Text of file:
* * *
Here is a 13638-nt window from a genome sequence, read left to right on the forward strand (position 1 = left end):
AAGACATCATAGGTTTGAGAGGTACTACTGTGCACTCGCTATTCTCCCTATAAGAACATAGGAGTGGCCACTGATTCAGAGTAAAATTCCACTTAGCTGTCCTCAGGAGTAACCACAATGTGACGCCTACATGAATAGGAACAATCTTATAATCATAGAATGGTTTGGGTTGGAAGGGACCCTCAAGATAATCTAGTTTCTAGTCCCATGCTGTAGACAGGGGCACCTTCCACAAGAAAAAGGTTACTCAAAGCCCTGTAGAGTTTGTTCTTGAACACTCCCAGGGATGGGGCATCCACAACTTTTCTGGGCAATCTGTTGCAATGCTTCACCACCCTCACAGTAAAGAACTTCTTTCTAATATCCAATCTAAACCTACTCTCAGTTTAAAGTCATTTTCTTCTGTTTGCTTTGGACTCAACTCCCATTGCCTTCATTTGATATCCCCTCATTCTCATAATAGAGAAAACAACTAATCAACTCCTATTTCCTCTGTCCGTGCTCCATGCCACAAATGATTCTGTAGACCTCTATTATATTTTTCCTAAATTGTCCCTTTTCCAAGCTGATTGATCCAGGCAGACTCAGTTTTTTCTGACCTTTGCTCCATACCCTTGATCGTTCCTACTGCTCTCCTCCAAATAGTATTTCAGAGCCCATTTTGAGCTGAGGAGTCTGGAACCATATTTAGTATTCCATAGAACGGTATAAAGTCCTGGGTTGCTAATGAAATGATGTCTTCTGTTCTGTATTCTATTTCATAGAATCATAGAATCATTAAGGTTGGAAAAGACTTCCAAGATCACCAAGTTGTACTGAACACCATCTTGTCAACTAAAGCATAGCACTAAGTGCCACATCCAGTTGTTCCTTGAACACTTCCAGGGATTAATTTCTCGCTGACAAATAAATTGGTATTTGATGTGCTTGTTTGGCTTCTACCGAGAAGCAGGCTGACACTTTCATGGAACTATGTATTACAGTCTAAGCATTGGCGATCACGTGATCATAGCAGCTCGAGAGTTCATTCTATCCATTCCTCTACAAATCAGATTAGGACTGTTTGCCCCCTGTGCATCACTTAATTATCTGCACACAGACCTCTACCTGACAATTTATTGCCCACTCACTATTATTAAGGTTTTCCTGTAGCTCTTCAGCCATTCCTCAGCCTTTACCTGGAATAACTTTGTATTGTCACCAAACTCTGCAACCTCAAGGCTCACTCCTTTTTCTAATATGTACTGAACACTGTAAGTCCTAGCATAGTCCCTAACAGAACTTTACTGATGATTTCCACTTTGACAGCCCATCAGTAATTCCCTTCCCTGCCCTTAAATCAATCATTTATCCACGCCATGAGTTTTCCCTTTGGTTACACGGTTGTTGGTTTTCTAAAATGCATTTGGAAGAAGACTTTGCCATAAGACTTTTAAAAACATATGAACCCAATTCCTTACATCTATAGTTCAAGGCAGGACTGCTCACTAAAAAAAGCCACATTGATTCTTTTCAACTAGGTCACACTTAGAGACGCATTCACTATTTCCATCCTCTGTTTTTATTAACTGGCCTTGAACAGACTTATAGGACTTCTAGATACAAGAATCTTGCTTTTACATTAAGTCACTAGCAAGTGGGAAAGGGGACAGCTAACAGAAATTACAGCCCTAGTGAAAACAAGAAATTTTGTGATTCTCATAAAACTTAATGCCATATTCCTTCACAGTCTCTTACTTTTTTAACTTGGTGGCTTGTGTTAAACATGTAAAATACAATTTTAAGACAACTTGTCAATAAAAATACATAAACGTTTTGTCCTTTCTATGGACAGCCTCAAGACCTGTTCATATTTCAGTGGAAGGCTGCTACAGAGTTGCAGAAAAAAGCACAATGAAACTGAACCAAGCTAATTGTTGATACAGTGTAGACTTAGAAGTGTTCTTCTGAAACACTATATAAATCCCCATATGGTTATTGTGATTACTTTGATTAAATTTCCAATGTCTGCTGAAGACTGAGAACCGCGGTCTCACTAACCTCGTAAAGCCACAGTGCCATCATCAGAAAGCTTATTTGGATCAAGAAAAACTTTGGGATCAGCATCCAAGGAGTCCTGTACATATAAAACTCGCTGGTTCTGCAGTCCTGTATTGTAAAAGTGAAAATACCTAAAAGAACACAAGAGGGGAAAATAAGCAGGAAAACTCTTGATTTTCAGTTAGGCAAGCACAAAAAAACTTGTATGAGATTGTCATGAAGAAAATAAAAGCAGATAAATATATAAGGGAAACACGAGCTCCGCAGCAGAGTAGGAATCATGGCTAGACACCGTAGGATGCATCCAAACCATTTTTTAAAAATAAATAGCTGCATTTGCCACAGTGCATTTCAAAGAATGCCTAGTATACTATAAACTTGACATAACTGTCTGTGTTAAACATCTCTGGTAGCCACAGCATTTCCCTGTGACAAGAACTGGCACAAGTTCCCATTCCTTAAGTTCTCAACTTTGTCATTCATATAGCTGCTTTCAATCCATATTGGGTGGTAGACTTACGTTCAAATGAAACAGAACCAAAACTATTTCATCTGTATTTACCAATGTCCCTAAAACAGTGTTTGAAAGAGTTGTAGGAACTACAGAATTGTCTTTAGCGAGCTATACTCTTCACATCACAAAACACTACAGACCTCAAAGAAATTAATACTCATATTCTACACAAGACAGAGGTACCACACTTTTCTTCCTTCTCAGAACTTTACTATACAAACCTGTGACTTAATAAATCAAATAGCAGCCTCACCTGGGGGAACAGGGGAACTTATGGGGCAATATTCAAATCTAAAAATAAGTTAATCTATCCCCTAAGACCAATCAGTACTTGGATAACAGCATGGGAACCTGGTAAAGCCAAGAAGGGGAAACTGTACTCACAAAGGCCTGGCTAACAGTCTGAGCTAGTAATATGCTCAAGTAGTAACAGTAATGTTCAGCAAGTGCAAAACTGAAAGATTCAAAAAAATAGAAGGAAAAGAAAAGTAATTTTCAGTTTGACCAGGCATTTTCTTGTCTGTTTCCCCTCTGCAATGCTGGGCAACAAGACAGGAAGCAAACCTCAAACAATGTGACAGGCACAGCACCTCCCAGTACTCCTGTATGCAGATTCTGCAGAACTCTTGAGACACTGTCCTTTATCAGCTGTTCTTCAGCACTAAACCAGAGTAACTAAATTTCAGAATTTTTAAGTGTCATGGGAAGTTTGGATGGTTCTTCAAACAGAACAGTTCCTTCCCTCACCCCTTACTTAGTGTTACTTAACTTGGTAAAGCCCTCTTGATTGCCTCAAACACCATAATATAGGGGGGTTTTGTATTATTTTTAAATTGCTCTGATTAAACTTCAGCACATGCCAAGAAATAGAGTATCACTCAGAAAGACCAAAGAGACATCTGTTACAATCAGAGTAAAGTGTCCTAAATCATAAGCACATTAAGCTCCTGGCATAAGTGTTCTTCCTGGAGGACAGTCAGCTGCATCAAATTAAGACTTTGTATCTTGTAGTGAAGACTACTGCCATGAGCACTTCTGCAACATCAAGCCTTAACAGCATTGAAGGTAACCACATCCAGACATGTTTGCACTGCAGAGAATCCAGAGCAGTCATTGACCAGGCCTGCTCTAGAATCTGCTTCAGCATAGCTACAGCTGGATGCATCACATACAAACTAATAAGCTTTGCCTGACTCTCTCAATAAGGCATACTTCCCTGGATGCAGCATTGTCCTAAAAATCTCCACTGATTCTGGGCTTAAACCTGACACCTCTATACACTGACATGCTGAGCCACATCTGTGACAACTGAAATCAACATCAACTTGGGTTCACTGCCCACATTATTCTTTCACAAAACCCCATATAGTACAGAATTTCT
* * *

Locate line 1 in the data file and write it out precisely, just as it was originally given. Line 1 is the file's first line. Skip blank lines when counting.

Here is a 13638-nt window from a genome sequence, read left to right on the forward strand (position 1 = left end):